Month of birth affects chance of attending Oxbridge

 
A woman cycles past Balliol College in Oxford

The likelihood of becoming a student at Oxford or Cambridge Universities can be strongly influenced by date of birth.

Last year the chance of someone born in October becoming an Oxbridge undergraduate was more than 30% higher than for someone born in July.

In seasonal terms, compared to the summer-born applicants, autumn births were 25% more likely to get an Oxbridge place, while for winter and spring births the figures were 17% and 15% more likely respectively.

This is according to data obtained from both universities under freedom of information and analysed by the BBC.

It raises the issue of whether universities should start to consider applicants' dates of birth when deciding who to give places to.

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For someone born in September, the likelihood of an Oxbridge place in 2012 was 12% higher than for those born in August”

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It is a well established fact in educational research that children who are younger in their year group at school tend on average to do significantly worse in terms of educational attainment. Known sometimes as the "birthdate effect" or "relative age effect", this generally diminishes as children get older but does not vanish.

Less research has been done on the implications for later life, but what these Oxbridge admissions statistics now demonstrate is that the impact on life outcomes can persist beyond school.

The birthdate effect is also a recognised phenomenon in sport.

We obtained figures from both universities for the months of birth of undergraduate applicants for places in 2012. This data only refers to applicants resident in the UK, not international students. The statistics for both universities reveal a similar monthly pattern for those accepted.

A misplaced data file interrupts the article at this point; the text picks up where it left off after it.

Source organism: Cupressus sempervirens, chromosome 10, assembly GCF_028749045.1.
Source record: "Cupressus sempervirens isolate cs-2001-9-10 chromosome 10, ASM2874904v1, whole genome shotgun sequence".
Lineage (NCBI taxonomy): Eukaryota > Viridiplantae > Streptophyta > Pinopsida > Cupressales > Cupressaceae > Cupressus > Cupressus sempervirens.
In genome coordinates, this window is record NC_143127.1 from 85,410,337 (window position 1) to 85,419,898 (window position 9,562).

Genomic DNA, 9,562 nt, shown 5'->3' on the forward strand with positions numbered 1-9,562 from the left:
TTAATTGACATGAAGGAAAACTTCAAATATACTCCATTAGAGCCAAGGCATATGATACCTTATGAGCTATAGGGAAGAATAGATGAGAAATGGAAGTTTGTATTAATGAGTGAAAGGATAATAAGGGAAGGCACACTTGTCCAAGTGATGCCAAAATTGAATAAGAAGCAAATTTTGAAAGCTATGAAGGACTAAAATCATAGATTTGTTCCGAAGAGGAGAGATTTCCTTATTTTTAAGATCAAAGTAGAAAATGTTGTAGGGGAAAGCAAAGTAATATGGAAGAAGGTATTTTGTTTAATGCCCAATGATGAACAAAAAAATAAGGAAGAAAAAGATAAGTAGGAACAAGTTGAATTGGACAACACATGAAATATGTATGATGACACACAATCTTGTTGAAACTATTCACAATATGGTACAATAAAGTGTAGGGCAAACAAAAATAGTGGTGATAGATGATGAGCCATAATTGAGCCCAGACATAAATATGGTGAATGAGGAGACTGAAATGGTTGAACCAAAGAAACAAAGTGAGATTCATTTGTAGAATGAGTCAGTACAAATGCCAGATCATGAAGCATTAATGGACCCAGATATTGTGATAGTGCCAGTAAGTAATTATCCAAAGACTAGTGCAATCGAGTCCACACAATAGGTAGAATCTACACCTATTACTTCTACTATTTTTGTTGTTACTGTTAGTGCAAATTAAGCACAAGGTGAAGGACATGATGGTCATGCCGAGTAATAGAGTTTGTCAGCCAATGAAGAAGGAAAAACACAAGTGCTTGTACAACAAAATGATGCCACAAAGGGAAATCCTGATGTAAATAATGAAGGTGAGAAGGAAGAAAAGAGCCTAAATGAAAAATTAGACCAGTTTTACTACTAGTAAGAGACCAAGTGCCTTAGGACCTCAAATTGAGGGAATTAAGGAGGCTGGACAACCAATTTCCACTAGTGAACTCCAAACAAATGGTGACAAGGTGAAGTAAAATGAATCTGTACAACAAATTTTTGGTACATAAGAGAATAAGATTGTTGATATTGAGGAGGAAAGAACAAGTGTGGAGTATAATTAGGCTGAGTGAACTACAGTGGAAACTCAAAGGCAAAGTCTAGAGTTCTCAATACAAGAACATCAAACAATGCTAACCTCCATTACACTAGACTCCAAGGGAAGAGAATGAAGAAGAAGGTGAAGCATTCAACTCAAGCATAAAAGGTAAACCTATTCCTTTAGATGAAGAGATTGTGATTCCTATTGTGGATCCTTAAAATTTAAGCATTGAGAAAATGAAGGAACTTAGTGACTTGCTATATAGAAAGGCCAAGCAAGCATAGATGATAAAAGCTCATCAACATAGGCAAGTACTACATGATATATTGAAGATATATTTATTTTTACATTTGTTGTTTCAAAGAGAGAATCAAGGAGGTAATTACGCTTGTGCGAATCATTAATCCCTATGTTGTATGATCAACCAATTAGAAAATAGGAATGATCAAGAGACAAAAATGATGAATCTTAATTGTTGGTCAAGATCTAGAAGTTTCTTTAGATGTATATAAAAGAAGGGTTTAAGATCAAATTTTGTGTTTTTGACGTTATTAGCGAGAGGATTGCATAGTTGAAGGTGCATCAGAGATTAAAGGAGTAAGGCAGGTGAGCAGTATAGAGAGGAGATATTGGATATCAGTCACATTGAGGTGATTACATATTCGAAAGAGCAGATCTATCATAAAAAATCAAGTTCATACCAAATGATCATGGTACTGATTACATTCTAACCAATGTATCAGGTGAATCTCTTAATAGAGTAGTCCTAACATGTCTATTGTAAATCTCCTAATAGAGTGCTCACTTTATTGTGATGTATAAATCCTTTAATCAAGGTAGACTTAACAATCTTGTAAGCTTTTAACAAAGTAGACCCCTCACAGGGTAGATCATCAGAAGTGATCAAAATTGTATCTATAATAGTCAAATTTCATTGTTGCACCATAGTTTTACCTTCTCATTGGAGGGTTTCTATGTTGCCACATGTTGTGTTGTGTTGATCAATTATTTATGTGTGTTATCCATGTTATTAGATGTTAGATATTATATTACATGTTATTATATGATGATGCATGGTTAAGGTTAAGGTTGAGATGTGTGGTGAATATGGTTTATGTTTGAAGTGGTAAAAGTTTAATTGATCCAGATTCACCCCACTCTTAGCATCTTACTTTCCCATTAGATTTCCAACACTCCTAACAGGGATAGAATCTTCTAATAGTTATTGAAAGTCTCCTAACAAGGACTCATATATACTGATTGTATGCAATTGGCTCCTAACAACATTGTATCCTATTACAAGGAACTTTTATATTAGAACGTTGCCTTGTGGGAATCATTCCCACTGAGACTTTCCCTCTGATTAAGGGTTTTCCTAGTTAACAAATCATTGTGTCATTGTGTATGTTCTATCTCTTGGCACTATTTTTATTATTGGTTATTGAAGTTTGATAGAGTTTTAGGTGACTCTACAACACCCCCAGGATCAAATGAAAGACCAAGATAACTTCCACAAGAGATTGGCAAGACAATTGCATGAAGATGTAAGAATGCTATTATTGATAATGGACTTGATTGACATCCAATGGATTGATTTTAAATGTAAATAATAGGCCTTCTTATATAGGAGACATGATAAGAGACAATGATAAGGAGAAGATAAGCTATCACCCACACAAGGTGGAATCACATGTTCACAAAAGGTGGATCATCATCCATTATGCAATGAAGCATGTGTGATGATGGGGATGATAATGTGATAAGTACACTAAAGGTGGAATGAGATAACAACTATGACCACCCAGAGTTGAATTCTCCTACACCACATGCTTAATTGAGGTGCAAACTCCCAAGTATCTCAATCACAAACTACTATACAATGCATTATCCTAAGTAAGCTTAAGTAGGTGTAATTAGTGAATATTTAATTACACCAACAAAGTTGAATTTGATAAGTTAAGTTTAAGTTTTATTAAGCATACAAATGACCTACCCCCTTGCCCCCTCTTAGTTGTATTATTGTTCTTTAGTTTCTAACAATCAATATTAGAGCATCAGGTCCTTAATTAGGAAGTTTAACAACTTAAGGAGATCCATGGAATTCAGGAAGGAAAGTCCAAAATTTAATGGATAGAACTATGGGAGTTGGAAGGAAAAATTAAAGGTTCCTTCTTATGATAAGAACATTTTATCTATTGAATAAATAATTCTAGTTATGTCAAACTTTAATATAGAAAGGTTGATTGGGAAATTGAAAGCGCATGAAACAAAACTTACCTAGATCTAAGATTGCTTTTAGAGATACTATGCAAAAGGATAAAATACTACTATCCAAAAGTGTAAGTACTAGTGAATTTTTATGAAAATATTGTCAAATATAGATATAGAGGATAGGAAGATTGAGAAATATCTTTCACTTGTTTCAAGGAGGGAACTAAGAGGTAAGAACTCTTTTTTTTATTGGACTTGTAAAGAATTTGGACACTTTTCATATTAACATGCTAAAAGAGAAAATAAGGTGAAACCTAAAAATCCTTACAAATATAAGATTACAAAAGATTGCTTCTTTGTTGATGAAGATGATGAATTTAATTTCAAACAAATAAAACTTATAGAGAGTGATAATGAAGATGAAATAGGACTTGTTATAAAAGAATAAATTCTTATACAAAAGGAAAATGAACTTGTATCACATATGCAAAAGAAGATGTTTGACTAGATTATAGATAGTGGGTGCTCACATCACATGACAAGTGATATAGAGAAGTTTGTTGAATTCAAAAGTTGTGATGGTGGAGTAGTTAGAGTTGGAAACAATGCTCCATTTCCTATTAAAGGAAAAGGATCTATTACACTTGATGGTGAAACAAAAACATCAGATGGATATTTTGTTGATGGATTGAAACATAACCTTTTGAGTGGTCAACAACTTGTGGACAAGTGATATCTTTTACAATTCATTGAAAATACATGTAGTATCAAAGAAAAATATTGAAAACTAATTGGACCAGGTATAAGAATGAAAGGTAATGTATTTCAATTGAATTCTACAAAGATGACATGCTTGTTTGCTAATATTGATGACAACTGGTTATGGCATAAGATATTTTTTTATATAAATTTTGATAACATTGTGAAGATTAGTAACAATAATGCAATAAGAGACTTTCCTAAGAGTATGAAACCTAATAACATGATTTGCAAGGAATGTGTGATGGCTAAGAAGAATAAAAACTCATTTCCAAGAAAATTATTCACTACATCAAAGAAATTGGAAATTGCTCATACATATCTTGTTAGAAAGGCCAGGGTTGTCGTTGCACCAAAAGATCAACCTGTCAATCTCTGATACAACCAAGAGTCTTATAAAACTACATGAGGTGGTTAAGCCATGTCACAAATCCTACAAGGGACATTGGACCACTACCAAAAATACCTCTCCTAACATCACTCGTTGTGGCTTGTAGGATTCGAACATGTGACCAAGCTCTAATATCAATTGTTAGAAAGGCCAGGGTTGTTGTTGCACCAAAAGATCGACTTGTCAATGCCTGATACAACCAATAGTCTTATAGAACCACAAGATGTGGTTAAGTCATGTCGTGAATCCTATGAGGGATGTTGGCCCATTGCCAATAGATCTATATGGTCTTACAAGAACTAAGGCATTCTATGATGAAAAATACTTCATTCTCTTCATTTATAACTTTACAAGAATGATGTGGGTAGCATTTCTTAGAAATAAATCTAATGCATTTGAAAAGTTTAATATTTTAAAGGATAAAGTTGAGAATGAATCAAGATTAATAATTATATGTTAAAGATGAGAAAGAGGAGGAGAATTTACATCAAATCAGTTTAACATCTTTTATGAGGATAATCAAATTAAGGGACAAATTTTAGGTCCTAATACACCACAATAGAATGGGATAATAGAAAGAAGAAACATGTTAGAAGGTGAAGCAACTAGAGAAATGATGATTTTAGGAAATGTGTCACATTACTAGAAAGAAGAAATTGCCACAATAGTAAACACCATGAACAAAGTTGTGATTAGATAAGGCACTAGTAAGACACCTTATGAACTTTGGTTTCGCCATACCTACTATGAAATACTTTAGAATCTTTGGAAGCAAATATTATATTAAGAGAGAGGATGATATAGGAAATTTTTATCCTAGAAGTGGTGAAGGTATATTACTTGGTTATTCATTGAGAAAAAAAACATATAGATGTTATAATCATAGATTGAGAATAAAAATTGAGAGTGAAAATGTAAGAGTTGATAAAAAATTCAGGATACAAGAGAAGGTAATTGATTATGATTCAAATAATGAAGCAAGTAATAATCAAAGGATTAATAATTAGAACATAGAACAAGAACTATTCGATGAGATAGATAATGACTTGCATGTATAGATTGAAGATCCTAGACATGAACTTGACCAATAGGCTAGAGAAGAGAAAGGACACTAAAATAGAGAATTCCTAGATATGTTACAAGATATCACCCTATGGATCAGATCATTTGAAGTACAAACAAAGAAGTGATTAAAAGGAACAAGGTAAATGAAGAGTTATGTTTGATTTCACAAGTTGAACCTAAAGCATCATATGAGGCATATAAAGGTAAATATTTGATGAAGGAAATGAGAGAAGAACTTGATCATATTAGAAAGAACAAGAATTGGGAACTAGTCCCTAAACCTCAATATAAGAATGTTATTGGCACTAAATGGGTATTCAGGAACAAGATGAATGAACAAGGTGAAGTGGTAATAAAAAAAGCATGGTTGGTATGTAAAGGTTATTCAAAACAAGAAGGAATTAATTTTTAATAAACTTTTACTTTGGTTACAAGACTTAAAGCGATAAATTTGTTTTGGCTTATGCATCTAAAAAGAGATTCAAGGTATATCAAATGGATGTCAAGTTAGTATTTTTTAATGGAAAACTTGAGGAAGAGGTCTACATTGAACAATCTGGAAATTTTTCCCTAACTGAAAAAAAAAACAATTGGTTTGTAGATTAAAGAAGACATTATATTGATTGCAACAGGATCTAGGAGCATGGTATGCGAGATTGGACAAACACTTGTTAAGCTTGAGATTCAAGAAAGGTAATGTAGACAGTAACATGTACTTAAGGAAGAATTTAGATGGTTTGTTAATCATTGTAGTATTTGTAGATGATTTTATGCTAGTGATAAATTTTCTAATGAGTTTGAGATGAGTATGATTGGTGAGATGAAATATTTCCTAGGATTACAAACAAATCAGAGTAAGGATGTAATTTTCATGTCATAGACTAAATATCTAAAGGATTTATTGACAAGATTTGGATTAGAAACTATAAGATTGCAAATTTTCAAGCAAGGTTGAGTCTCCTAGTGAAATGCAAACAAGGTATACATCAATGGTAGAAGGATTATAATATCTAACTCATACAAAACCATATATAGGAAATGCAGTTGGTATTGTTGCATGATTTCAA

Oxbridge undergraduates admitted 2012

Month of birth Oxford Cambridge TOTAL Births (1993/4) Effect

Sources: Oxford and Cambridge Universities; births data from ONS, General Register Office for Scotland and NISRA; analysis by BBC

Sep

233

237

470

66,776

1.12

Oct

256

259

515

64,167

1.28

Nov

235

235

470

59,603

1.26

Dec

238

219

457

62,877

1.16

Jan

259

214

473

62,543

1.20

Feb

208

173

381

57,597

1.05

Mar

227

239

466

65,319

1.14

Apr

215

242

457

62,651

1.16

May

208

229

437

65,454

1.06

Jun

214

182

396

64,429

0.98

Jul

190

194

384

64,612

0.95

Aug

212

182

394

62,738

1.00

This fits with the birthdate effect. The vast majority of UK applicants to Oxbridge are from England and Wales, where school year groups are formed on a September-August basis. Thus those who have been older within their year groups are more likely to reach Oxbridge than their younger classmates.

(In Scotland, school year groups are formed on a March-February basis, and in Northern Ireland on a July-June basis. But only about 3 to 4% of UK-domiciled Oxbridge students are from Scotland or Northern Ireland, so the general picture is still valid.)

Of course the number of people actually born in each month also varies, but this does not explain the variation in Oxbridge admissions. For comparison I have included in the table above the numbers of births by month in the UK in 1993/94, which is the year of birth for more than 80% of the students accepted in 2012.